Two and a half years ago, I moved from a small, hellish town in the literal middle of Pennsylvania to my hometown. Pretty much the only good thing about that place was Dr. Griffiths, the vet who took care of my cat, Mr. Sniffles. He was one of the sweetest, kindest people I’ve ever met. Once, when I took Sniff in for an upper respiratory infection, Dr. Griffiths told me he couldn’t hear his breathing because he was purring so loudly. What kind of fabulous vet gets cats to like them, much less purr while being examined?
I had adopted my cat while I was in grad school, and I’d never had a proper pet growing up. Oh, sure, there was Little Fishy Watery, but he and the other occasional carnival fish didn’t require extensive vet care. Not knowing any better, when I moved back here, I foolishly chose a vet based on proximity to my apartment. Our experience there was less than stellar by any objective standards, and positively abysmal compared to the previous vet. So I made an even more foolish choice. I didn’t just not take my cat back there, I was too thrown by the whole experience to even want to try somewhere new, for fear of the same thing happening again. I knew Sniff should probably get a check up, vaccine boosters, whathaveyou. But I figured that as an inside cat in a one-pet home, he was less at risk for things like picking up feline leukemia, rabies, or fleas.
Flash forward to present day. This weekend, we noticed that Sniff had been… well, licking himself a lot more than normal. At The Mister’s insistence, I called a vet, the animal hospital where my coworker takes his dog. After a long examination, we discovered that he might have crystals in his bladder. This can be a Big Problem for little boy cats that needs to be closely monitored. (Raise your hand if you’ve never been in the position of trying to collect cat pee from a litter box filled with popcorn. What? Don’t look at me.)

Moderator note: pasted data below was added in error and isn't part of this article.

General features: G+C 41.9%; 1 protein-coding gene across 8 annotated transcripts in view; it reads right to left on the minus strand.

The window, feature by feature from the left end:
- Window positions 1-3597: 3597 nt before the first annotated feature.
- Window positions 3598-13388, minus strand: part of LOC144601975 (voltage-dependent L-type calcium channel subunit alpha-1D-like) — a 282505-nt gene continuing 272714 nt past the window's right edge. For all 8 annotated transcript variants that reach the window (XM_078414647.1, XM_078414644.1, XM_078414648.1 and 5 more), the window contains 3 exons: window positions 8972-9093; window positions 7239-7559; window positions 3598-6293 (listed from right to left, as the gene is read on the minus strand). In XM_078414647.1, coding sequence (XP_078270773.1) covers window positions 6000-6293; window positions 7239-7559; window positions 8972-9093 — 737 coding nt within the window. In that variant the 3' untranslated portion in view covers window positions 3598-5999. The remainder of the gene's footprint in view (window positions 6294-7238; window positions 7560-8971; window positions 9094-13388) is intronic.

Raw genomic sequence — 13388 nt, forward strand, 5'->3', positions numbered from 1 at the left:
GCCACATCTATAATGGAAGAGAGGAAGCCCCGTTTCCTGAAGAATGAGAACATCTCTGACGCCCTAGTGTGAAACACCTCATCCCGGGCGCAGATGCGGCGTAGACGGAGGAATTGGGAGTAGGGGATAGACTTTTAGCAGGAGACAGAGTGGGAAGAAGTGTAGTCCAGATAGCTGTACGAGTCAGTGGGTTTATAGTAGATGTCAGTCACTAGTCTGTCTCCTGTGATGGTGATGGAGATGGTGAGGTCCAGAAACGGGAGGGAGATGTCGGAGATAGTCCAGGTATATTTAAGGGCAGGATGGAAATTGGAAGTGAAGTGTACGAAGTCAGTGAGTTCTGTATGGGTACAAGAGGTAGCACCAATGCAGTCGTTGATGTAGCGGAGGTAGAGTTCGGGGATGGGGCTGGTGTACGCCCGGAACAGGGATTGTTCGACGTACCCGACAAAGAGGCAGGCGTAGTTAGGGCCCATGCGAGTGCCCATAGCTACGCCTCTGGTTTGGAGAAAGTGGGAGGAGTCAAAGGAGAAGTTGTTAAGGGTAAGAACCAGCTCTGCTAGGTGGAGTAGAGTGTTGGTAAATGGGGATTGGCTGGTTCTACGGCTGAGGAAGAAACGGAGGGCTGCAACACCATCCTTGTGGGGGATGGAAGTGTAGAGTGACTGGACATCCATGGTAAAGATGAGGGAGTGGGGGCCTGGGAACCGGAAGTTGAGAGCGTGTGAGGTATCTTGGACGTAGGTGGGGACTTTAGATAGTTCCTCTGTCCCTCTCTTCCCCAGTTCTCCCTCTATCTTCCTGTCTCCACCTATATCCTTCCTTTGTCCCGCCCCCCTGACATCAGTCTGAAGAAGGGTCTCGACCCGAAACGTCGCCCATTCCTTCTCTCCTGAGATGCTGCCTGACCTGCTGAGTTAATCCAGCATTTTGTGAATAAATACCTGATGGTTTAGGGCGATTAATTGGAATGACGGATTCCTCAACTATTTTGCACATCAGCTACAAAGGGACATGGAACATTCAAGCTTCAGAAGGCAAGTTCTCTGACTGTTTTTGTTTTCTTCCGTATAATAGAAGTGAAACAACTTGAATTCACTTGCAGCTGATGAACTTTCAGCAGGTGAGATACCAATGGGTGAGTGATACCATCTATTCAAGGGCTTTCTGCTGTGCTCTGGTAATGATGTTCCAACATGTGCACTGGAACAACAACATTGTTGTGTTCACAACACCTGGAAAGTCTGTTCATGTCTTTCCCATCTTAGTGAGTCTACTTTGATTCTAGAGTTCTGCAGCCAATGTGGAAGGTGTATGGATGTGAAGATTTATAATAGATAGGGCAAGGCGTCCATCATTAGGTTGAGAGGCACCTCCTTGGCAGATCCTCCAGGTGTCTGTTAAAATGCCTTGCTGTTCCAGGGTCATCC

Fortunately, even among the hubub of getting married this past weekend, we noticed the excessive licking, which can be a sign of crystals. I sucked it up, called a vet, and was able to get Sniff in to see her right away. But this could have ended very unfortunately. Crystals can build up and, especially with male cats, cause a blockage that makes them unable to pee. This can be deadly within twelve to twenty-four hours, sometimes less. Two clinic visits, three sets of prescriptions, and a special diet for life later, he is thankfully doing fine. But we were lucky.
So don’t be like I was. Take your pets to the vet. Take them in for check ups, just like you would yourself. Actually, scratch that. If you’re anything like me and avoid check ups whenever possible, treat them better than you treat yourself. Otherwise, you might lose your fuzzy little friend over something easily preventable.
(Photo taken by me back with the little guy was still a little guy.)